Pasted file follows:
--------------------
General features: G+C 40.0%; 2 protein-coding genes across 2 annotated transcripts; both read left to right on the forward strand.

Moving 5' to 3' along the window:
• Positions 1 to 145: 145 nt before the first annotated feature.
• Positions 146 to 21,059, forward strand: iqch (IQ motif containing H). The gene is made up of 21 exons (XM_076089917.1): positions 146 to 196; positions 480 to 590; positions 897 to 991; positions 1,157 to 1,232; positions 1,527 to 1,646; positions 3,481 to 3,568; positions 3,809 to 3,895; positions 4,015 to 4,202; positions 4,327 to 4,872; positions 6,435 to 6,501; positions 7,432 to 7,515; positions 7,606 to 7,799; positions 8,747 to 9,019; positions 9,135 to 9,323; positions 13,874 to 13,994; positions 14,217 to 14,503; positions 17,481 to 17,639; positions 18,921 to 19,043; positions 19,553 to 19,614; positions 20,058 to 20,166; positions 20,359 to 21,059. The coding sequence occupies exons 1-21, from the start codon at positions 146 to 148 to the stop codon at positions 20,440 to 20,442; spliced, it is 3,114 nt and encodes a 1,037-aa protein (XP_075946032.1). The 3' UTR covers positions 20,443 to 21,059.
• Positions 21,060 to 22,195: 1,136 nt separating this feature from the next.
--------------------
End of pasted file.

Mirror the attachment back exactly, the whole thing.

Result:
General features: G+C 40.0%; 2 protein-coding genes across 2 annotated transcripts; both read left to right on the forward strand.

Moving 5' to 3' along the window:
• Positions 1 to 145: 145 nt before the first annotated feature.
• Positions 146 to 21,059, forward strand: iqch (IQ motif containing H). The gene is made up of 21 exons (XM_076089917.1): positions 146 to 196; positions 480 to 590; positions 897 to 991; positions 1,157 to 1,232; positions 1,527 to 1,646; positions 3,481 to 3,568; positions 3,809 to 3,895; positions 4,015 to 4,202; positions 4,327 to 4,872; positions 6,435 to 6,501; positions 7,432 to 7,515; positions 7,606 to 7,799; positions 8,747 to 9,019; positions 9,135 to 9,323; positions 13,874 to 13,994; positions 14,217 to 14,503; positions 17,481 to 17,639; positions 18,921 to 19,043; positions 19,553 to 19,614; positions 20,058 to 20,166; positions 20,359 to 21,059. The coding sequence occupies exons 1-21, from the start codon at positions 146 to 148 to the stop codon at positions 20,440 to 20,442; spliced, it is 3,114 nt and encodes a 1,037-aa protein (XP_075946032.1). The 3' UTR covers positions 20,443 to 21,059.
• Positions 21,060 to 22,195: 1,136 nt separating this feature from the next.